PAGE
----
Today, there might be an information leak that a publisher really doesn’t want to be reported upon, but which it is completely right and ethical to report nonetheless. Tomorrow, more information might leak from the same publisher, which they also really don’t want reported, and in that similar-seeming situation it could be totally unethical for the media to spread it around freely.
The publisher’s annoyance isn’t the factor; it’s the nature of the information that’s important. Is it something the publisher wants to keep hidden, and is its hiding causing harm which reporting upon it might help to alleviate? Or is it just something that's private, and reporting it won’t benefit anyone and may actually cause harm by itself?
Reporting on things like studio working conditions – or other issues such as troubled development processes, layoffs, and so on – is very clearly in the public interest in a number of different ways. People – both consumers and those within the industry – have a right to know how the sausage gets made, which allows them to make their own ethical and moral choices in an informed way. Even beyond that there is a further public interest in providing accurate information, even if it’s highly unflattering, about companies and products to anyone who might end up working for that studio, buying that product, or investing in or otherwise doing business with that company.
Something like the GTA 6 leak, by contrast, provides no utility or benefit to consumers or workers, and may actively harm the staff working on the game, making their jobs harder and working conditions stricter as the company struggles to prevent future hacks or leaks
Even a simple utilitarian calculation makes the ethics of reporting that kind of information clear: a report of corporate misconduct or abusive work culture may help to slowly (sometimes frustratingly slowly) push the industry towards higher standards of professionalism and corporate behaviour, ultimately improving both the lives of people in the industry and, hopefully, the quality of the products they sell to consumers. Something like the GTA 6 leak, by contrast, provides no utility or benefit to consumers or workers, and may actively harm the staff working on the game, making their jobs harder and working conditions stricter as the company struggles to prevent future hacks or leaks.
It's not that I don’t understand consumers’ desire to see things early, or the occasional frustration with secrecy that’s not always well-warranted. NDAs in particular sometimes suck – in around three decades of working in and around games media, I’ve encountered a handful I outright refused to sign for various reasons, usually down to some massive overreach in their wording (certain publishers used to like chancing their arm with NDAs whose clauses gave them a right to demand final copy approval for articles).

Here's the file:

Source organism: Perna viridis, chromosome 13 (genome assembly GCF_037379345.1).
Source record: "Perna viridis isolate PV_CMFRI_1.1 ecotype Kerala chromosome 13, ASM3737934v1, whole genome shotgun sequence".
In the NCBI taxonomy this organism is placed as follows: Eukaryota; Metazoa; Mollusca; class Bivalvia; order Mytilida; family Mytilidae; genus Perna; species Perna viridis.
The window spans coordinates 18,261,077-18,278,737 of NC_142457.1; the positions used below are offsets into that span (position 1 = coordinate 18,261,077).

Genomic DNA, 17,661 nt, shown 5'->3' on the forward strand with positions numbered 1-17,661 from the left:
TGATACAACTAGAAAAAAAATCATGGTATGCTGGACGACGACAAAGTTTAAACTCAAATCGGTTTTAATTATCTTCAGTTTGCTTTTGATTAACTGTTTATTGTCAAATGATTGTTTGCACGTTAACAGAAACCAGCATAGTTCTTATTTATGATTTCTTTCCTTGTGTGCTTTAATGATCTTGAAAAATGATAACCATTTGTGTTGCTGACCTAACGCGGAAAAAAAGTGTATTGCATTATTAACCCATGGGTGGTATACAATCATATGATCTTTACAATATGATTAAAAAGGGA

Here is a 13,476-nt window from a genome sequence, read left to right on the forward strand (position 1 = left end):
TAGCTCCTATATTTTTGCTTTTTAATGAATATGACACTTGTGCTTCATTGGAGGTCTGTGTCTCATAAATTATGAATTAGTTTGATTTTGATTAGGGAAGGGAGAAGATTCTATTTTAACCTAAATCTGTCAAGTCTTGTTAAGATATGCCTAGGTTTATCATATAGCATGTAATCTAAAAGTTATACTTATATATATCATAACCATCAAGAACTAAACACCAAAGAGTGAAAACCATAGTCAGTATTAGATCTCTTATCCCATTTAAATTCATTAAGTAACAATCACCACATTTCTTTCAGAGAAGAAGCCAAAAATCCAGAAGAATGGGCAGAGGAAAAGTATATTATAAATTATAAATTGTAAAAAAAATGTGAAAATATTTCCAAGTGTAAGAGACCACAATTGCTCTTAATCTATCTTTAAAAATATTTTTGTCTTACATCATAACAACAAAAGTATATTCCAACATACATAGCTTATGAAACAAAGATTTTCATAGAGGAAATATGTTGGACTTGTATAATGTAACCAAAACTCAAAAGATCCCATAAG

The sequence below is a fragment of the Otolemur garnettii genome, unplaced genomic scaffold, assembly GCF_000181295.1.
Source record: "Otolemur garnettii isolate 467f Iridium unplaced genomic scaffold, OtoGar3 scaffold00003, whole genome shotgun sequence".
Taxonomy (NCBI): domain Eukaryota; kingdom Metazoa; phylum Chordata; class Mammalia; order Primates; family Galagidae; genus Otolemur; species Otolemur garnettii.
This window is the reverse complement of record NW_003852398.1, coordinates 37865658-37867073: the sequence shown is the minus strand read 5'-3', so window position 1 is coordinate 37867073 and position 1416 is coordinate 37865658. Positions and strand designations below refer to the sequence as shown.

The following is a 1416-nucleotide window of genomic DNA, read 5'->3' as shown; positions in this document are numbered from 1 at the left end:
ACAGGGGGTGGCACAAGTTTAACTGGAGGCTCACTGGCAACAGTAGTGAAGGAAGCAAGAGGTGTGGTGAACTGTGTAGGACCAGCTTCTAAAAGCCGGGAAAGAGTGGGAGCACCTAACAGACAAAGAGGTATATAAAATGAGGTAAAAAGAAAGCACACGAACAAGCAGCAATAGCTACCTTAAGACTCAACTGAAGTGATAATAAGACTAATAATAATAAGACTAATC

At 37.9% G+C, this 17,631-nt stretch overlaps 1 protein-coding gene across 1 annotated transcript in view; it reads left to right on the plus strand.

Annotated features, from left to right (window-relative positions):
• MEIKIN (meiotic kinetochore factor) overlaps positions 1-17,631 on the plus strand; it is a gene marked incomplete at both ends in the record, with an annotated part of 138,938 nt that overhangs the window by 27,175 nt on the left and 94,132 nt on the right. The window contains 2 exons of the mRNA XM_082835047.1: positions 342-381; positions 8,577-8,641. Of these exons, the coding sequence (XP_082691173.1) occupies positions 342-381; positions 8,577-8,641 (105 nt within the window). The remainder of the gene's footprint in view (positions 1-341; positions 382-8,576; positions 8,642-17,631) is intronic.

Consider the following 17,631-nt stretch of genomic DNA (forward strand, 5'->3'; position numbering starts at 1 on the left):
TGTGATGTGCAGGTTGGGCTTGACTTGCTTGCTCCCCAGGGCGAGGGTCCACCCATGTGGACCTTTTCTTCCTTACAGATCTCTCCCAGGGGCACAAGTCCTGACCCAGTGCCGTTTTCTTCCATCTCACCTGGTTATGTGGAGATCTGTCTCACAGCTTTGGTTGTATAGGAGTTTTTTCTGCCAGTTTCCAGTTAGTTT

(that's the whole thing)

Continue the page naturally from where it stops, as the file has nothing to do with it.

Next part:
Generally speaking though they’re actually pretty useful, allow a wider range of media to get better access to games and related information ahead of time – which is good for publishers since their game gets more coverage, good for the media since it allows a wider variety of outlets to thrive, and ultimately pretty good for consumers too, since they have more choice in where to get their information from and, hopefully, a better overall quality of information on which to base their purchase decisions.
As for leaked pre-alpha footage, sure, we’d all love to know more about the development progress of games we’re excited about, but teams being able to pass around rough, unpolished pieces of code, assets or footage with confidence that it’s only for internal consumption is absolutely essential to how they work.
In the end, while undoubtedly some people have had very, very rough weeks at work as a consequence of these leaks, they’re not anything too serious – they’re just information about games, and nothing in them will have caused any major commercial harm, let alone direct harm to any human being. That's almost the point, to some degree; that this sort of information is so inconsequential is precisely why there’s no public interest in revealing it, and the owners of the information have a right to keep it private as they wish.
Yet even if the leaks themselves were not of lasting consequence, the fact that they happened at all may have consequences of their own – making life harder for developers, making publishers suspicious of sharing early access to information with smaller media outlets, and ultimately making working relationships across the industry that bit more difficult.
Breaching those confidences, whether they be NDAs or network security, isn’t pro-consumer, it’s certainly not pro-developer, and it’s not justified by any public interest defence; the people at the heart of this week’s controversies did things that damage everyone involved for their own personal benefit.
Nobody should be drawing an equivalence between that and actual investigative reporting about work practices, corporate malfeasance, or other public interest issues – and even as we condemn these specific leaks, we should be wary of anyone cynically suggesting that equivalence in an attempt to have a chilling effect on much more valuable and essential reporting.